Charity Begins Alone


Adam Miller 
Who Would Give His Only Song Away
(Chelsea Records)

When Wes Farrell, the man who penned the perennial evergreen "Hang On Sloopy," and was overseer to the phenomenal chart successes of the Partridge Family and David Cassidy, set up his own record label in 1972, his maiden release wasn't a sure fire pop confection. He began proceedings with an exquisitely crafted collection of psych outsider introspection. Adam Miller, his new discovery and recipient of this gracious act of faith didn't set the world aflame, he didn't even darken it's edge, and today remains unknown, his album the victim of at best a misreading of the small print one is required to field when stumbling across an artist with no fame attached to the name above the title, more than four decades after the event. Chelsea Records became an outlet for pop and disco, especially the wonderfully camp and catchy Disco Tex and his Sexolettes, to name but one. It didn't suggest a testament of smouldering intensity and insight that would give the likes of Sixto Rodriguez, a man who knows a thing or four about waiting around in the doldrums of obscurity before recognition finally pays a much belated call. The albums enigmatic, cryptic name Who Would Give His Only Song Away is suitably intriguing and enigmatic, as is the young man looking downwards from the front cover. As of now there is precious more to add but the songs which are arranged with immense decorum and class by the respected jazz pianist Michael Melvin.

The proceeding begin with "Man Of My Word" which was also a single, which perfectly introduces the listener to an uptempo hook and alerts the ears to the arrival of a spirited talent of natural poise in the guise of an understated epic. This is neatly followed by "Hope I Win" a hauntingly sparse song of displacement: "I just arrived with the last load. They bought me here and dumped me on the road. 600 more have arrived this week." This suggestion of migration has solidified my hunch that Miller may be English, he certainly sounds like he is. The words are perfectly underscored by an almost gospel female vocal that drives home a subdued punch. "So Tired" begins with a piano motif that is reminiscent of early Billy Joel, a refreshingly aching pop ballad perfectly driven and discreetly hammered home by the ivories being low down in the mix, suggestive of the best of George Harrison's balladry cushioned by an orchestral, almost pastoral arrangement.

Electronic piano of the tastefully judged kind means "I Agreed" hovers somewhere between Jose Feliciano and Sergio Mendes, but with a deftly delivered rock riff, before rising to an orchestrated climax fading in and out of potential overkill, but never allowing its psych soul basis to become unbridled. In "Baby's Back Home" there is an uncanny white boy treatment along the urban fault-lines of Gil Scott Heron's "Home Is Where The Heartache Is," suggestive of almost blown neon flickering its last in a downpour from the night sky, with a touch of sax to embellish the picture. "Who" contains the line that provides the basis of the title, but is even more enigmatic by being "Who would give his only son away." It is a flute driven psych frenzy, all classical piano downturns in a controlled jam setting. An absolute gift of a song. A flute arrangement also encrusts "Faraway" which emerges as a melancholy lullaby that wouldn't be out of place on a Rodriguez album.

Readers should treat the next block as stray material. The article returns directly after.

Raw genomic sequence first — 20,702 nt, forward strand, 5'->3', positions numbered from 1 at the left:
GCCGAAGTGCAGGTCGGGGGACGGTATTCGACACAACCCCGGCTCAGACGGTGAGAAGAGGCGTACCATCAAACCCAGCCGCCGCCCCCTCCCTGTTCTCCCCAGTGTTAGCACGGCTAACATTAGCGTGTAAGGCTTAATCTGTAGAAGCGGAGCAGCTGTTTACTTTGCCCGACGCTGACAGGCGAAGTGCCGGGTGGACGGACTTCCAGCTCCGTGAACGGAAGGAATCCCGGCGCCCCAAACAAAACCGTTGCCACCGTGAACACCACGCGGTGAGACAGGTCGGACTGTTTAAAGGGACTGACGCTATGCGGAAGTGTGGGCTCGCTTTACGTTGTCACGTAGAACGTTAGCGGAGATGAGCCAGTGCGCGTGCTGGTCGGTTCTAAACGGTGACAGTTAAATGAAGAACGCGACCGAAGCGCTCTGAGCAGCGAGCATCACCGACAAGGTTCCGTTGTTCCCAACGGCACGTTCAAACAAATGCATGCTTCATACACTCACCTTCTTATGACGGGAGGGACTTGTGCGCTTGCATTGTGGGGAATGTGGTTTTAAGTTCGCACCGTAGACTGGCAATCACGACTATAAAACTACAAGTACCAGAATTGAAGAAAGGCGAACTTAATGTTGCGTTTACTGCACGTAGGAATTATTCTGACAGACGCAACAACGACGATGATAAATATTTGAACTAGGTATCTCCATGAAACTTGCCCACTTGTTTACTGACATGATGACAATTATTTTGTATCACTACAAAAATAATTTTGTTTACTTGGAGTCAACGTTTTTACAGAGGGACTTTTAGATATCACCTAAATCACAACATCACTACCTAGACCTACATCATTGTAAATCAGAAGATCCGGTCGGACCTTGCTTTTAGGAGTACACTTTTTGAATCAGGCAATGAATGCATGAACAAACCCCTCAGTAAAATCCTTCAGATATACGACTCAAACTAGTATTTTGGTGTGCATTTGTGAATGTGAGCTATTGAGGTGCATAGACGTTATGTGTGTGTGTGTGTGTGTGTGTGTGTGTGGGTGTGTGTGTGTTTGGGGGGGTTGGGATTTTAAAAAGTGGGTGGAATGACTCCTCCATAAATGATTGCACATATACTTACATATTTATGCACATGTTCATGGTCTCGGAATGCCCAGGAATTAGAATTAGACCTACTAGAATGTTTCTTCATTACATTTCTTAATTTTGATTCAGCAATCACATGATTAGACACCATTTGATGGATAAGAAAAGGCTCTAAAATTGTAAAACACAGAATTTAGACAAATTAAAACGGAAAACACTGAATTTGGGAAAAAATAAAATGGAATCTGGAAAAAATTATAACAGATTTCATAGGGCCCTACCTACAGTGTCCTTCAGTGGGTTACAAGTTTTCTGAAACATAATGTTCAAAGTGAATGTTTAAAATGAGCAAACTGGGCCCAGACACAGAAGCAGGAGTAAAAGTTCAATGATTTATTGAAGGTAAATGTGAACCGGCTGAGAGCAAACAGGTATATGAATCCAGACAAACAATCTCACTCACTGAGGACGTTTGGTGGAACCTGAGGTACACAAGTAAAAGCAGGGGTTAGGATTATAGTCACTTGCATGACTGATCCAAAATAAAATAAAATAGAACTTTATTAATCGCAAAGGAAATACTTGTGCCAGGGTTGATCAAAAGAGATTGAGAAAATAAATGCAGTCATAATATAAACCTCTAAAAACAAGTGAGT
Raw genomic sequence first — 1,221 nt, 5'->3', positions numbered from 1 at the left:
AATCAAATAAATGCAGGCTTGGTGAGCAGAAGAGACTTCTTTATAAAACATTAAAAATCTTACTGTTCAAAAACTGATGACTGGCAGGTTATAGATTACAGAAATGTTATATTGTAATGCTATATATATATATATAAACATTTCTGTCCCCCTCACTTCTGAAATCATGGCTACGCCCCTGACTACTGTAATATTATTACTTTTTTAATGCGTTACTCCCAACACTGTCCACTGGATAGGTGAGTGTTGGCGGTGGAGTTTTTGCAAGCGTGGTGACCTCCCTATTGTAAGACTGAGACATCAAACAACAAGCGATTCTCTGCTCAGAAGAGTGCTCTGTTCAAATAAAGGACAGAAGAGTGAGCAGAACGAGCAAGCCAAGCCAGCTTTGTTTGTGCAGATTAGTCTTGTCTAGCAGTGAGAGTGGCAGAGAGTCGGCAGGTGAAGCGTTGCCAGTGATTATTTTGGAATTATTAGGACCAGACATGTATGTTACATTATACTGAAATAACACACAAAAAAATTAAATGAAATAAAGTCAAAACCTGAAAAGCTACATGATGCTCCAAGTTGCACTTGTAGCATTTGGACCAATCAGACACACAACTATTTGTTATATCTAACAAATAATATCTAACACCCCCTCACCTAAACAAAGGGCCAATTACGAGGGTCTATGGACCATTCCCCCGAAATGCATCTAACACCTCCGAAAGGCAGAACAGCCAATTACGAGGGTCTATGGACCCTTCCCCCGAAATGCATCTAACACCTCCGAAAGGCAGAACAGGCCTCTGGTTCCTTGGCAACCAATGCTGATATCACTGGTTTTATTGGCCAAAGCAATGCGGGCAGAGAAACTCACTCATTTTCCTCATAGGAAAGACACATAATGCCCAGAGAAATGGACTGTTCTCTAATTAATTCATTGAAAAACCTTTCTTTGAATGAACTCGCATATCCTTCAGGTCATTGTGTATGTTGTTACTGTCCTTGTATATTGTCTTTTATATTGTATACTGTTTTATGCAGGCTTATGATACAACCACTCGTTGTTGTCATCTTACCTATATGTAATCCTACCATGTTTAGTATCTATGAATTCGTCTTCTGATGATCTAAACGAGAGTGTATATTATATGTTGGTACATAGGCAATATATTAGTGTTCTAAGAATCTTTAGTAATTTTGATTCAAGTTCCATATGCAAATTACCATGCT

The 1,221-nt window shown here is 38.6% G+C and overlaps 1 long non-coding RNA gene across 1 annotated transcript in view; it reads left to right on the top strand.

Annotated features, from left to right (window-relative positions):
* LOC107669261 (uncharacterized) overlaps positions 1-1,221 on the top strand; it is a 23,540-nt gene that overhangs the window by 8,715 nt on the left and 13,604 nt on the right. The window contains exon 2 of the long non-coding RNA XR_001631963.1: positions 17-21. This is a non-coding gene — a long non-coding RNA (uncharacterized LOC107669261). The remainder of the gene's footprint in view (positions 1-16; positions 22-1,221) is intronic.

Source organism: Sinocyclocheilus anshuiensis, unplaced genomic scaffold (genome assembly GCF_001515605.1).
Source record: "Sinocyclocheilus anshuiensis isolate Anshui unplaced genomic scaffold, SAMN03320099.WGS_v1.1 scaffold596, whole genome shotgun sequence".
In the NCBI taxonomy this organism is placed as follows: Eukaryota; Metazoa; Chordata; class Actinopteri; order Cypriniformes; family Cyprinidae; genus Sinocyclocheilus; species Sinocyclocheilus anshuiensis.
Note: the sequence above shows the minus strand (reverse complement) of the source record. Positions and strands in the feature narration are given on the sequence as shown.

"Get Back On The Hill" continues the elements of psych breeziness, all tasteful percussion and a laconic vocal ease, it reaches a near perfect climax of pop and introspection. Credible commercial ambition is cleverly undersold with a powerful punch in "Sign On" whose neat alignment of piano and confident degree of effortlessness and catchiness, means this song resides in the mind long after it's hearing. The box of tricks is then finally closed by the sadly confessional "Run Like the Wind".

There is no denying the amount of labour and love that went into the crafting of such a deft album of songs that time and circumstance has chosen to ignore. Wes Farrell is now dead, as is Michael Melvoin, and as for Adam Miller, there was a second album and single, and a song covered by Helen Reddy, but by 1975 his trail dwindles into silence, and yet there is a valuable currency residing in the dusty grooves of his neglected efforts. He didn't give his only song away, but he did leave all of them behind, abandoned on vinyl and on tape. It is time he reclaimed his wonderful efforts, because others should, and will do so, for his gifts remain in evidence of his talent and his absence. - Rob Cochrane


Mr. Cochrane is a poet and writer living in Manchester, England. His work has appeared in Mojo, Attitude, and Dazed & Confused. He has published numerous collections of poems.